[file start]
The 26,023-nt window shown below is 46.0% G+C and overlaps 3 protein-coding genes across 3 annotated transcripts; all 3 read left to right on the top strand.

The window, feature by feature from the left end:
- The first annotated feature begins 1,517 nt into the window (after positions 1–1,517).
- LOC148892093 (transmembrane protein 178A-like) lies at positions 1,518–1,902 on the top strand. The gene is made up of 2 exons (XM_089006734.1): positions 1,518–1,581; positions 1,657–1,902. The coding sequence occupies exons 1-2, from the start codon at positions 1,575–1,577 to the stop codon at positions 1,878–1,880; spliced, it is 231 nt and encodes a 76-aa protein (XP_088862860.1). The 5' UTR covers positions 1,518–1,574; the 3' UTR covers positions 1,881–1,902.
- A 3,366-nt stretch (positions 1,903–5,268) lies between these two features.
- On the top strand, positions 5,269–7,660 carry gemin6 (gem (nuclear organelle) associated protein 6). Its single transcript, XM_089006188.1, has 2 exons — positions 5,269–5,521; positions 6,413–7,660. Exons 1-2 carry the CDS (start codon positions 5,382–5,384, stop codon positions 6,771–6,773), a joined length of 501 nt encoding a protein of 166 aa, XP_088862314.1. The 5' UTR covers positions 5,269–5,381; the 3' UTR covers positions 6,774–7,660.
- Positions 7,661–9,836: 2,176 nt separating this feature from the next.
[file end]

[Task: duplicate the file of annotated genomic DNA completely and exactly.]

The 26,023-nt window shown below is 46.0% G+C and overlaps 3 protein-coding genes across 3 annotated transcripts; all 3 read left to right on the top strand.

The window, feature by feature from the left end:
- The first annotated feature begins 1,517 nt into the window (after positions 1–1,517).
- LOC148892093 (transmembrane protein 178A-like) lies at positions 1,518–1,902 on the top strand. The gene is made up of 2 exons (XM_089006734.1): positions 1,518–1,581; positions 1,657–1,902. The coding sequence occupies exons 1-2, from the start codon at positions 1,575–1,577 to the stop codon at positions 1,878–1,880; spliced, it is 231 nt and encodes a 76-aa protein (XP_088862860.1). The 5' UTR covers positions 1,518–1,574; the 3' UTR covers positions 1,881–1,902.
- A 3,366-nt stretch (positions 1,903–5,268) lies between these two features.
- On the top strand, positions 5,269–7,660 carry gemin6 (gem (nuclear organelle) associated protein 6). Its single transcript, XM_089006188.1, has 2 exons — positions 5,269–5,521; positions 6,413–7,660. Exons 1-2 carry the CDS (start codon positions 5,382–5,384, stop codon positions 6,771–6,773), a joined length of 501 nt encoding a protein of 166 aa, XP_088862314.1. The 5' UTR covers positions 5,269–5,381; the 3' UTR covers positions 6,774–7,660.
- Positions 7,661–9,836: 2,176 nt separating this feature from the next.